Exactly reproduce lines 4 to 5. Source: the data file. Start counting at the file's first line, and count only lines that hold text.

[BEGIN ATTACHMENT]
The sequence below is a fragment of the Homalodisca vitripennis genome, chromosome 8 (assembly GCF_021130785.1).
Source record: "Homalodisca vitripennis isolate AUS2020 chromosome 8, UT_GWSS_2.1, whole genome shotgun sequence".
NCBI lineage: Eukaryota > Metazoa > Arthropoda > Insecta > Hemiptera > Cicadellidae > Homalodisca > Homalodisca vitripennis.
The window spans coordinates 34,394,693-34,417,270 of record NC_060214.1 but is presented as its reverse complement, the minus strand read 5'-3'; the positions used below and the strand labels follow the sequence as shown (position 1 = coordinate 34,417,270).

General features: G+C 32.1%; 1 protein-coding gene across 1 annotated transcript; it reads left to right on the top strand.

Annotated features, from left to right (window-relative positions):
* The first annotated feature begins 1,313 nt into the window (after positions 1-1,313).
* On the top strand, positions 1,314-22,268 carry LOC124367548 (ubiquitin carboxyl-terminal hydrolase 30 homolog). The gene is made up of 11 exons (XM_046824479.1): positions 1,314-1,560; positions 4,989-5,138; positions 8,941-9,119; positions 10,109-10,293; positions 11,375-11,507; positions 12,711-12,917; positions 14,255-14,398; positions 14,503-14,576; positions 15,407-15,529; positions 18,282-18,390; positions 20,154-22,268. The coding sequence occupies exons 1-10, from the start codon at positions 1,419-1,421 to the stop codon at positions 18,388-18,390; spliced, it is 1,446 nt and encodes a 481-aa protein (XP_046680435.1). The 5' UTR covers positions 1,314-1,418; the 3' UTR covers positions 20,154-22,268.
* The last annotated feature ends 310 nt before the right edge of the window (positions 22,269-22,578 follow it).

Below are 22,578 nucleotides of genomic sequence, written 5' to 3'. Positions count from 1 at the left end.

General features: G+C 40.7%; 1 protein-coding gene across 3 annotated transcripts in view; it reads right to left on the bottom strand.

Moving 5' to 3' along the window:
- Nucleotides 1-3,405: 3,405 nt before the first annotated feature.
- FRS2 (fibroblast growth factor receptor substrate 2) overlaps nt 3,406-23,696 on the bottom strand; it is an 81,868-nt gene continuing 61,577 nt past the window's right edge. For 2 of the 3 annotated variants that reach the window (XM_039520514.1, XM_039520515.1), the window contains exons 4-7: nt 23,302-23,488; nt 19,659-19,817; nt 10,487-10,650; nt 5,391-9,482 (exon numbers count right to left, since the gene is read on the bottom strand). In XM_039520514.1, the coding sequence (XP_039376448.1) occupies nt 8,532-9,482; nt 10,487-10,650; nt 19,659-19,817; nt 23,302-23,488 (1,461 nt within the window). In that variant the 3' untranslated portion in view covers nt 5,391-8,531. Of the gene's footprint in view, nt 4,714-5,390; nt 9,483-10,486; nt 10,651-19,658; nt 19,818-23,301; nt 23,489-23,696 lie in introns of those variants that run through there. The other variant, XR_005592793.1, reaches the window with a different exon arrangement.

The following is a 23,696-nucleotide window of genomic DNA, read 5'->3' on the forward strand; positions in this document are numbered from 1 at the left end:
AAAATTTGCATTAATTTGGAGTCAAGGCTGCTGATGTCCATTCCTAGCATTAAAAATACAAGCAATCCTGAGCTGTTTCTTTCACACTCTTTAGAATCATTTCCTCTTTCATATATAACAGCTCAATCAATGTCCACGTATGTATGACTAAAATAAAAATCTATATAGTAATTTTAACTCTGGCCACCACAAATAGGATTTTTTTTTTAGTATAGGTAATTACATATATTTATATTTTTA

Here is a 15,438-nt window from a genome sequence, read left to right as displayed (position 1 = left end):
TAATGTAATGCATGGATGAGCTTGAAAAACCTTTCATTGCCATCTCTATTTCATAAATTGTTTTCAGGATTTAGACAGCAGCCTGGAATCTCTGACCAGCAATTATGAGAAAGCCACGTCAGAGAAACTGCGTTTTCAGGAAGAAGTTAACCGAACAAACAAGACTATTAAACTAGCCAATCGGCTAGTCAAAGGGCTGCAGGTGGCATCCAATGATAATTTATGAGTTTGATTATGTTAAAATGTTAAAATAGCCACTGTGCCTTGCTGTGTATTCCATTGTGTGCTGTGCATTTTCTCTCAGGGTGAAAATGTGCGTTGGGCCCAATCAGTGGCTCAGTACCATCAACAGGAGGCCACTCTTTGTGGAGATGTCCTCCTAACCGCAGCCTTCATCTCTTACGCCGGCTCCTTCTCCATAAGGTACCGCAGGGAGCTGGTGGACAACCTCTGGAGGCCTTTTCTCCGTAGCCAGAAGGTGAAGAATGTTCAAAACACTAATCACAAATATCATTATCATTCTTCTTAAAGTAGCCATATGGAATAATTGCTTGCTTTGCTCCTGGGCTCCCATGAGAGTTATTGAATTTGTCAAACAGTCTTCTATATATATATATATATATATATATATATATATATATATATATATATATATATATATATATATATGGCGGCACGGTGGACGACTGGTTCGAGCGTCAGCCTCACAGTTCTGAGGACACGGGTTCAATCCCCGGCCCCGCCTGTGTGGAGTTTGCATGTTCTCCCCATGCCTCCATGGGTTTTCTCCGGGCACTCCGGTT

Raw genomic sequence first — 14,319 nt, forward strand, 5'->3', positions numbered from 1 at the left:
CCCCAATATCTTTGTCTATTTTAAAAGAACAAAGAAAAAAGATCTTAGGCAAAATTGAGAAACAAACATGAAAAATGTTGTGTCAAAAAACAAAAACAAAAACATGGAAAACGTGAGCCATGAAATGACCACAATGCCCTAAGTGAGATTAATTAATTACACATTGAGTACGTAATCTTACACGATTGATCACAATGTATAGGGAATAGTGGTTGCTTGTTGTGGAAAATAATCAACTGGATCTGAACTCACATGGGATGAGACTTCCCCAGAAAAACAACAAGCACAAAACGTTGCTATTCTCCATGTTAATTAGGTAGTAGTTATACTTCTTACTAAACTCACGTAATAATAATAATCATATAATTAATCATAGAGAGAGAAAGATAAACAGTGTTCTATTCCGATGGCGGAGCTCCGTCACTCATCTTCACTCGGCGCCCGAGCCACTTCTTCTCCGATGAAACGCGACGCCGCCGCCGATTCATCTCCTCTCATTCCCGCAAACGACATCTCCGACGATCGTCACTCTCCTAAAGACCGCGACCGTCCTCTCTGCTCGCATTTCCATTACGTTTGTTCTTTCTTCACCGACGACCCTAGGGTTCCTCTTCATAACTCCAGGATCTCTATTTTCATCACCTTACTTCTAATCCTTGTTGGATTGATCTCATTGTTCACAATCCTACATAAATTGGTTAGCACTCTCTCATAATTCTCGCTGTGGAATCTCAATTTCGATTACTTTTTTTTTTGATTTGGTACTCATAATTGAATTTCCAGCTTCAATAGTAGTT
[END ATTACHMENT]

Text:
The window spans coordinates 34,394,693-34,417,270 of record NC_060214.1 but is presented as its reverse complement, the minus strand read 5'-3'; the positions used below and the strand labels follow the sequence as shown (position 1 = coordinate 34,417,270).

General features: G+C 32.1%; 1 protein-coding gene across 1 annotated transcript; it reads left to right on the top strand.